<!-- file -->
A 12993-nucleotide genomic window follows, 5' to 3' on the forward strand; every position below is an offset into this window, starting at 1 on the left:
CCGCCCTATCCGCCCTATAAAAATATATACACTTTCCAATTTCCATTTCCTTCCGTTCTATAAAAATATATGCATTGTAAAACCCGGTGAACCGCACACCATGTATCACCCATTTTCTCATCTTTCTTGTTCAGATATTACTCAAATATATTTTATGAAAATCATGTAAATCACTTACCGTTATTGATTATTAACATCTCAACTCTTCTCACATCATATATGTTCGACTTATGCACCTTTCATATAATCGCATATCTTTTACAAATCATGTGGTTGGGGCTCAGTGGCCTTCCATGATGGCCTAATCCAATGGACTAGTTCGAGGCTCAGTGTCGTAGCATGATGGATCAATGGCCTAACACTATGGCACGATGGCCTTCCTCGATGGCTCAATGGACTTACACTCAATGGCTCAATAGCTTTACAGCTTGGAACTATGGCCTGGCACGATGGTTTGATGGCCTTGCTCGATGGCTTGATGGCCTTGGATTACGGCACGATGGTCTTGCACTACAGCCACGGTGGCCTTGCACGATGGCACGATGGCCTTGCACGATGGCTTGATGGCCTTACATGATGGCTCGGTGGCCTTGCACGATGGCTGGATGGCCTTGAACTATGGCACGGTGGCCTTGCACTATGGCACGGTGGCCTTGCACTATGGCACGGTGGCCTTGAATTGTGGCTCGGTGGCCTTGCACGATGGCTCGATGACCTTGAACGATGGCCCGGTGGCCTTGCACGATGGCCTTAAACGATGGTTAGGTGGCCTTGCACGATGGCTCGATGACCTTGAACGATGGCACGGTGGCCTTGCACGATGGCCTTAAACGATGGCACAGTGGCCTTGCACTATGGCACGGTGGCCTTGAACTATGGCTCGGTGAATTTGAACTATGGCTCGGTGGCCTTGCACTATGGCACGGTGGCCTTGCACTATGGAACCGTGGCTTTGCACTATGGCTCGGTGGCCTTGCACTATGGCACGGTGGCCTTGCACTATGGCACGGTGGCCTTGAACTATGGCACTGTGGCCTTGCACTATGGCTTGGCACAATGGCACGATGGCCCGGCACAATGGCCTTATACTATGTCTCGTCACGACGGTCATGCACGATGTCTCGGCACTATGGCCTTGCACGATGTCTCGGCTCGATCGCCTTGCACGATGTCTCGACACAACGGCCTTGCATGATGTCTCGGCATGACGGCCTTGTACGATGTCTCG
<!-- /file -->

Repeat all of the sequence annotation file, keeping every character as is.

A 12993-nucleotide genomic window follows, 5' to 3' on the forward strand; every position below is an offset into this window, starting at 1 on the left:
CCGCCCTATCCGCCCTATAAAAATATATACACTTTCCAATTTCCATTTCCTTCCGTTCTATAAAAATATATGCATTGTAAAACCCGGTGAACCGCACACCATGTATCACCCATTTTCTCATCTTTCTTGTTCAGATATTACTCAAATATATTTTATGAAAATCATGTAAATCACTTACCGTTATTGATTATTAACATCTCAACTCTTCTCACATCATATATGTTCGACTTATGCACCTTTCATATAATCGCATATCTTTTACAAATCATGTGGTTGGGGCTCAGTGGCCTTCCATGATGGCCTAATCCAATGGACTAGTTCGAGGCTCAGTGTCGTAGCATGATGGATCAATGGCCTAACACTATGGCACGATGGCCTTCCTCGATGGCTCAATGGACTTACACTCAATGGCTCAATAGCTTTACAGCTTGGAACTATGGCCTGGCACGATGGTTTGATGGCCTTGCTCGATGGCTTGATGGCCTTGGATTACGGCACGATGGTCTTGCACTACAGCCACGGTGGCCTTGCACGATGGCACGATGGCCTTGCACGATGGCTTGATGGCCTTACATGATGGCTCGGTGGCCTTGCACGATGGCTGGATGGCCTTGAACTATGGCACGGTGGCCTTGCACTATGGCACGGTGGCCTTGCACTATGGCACGGTGGCCTTGAATTGTGGCTCGGTGGCCTTGCACGATGGCTCGATGACCTTGAACGATGGCCCGGTGGCCTTGCACGATGGCCTTAAACGATGGTTAGGTGGCCTTGCACGATGGCTCGATGACCTTGAACGATGGCACGGTGGCCTTGCACGATGGCCTTAAACGATGGCACAGTGGCCTTGCACTATGGCACGGTGGCCTTGAACTATGGCTCGGTGAATTTGAACTATGGCTCGGTGGCCTTGCACTATGGCACGGTGGCCTTGCACTATGGAACCGTGGCTTTGCACTATGGCTCGGTGGCCTTGCACTATGGCACGGTGGCCTTGCACTATGGCACGGTGGCCTTGAACTATGGCACTGTGGCCTTGCACTATGGCTTGGCACAATGGCACGATGGCCCGGCACAATGGCCTTATACTATGTCTCGTCACGACGGTCATGCACGATGTCTCGGCACTATGGCCTTGCACGATGTCTCGGCTCGATCGCCTTGCACGATGTCTCGACACAACGGCCTTGCATGATGTCTCGGCATGACGGCCTTGTACGATGTCTCG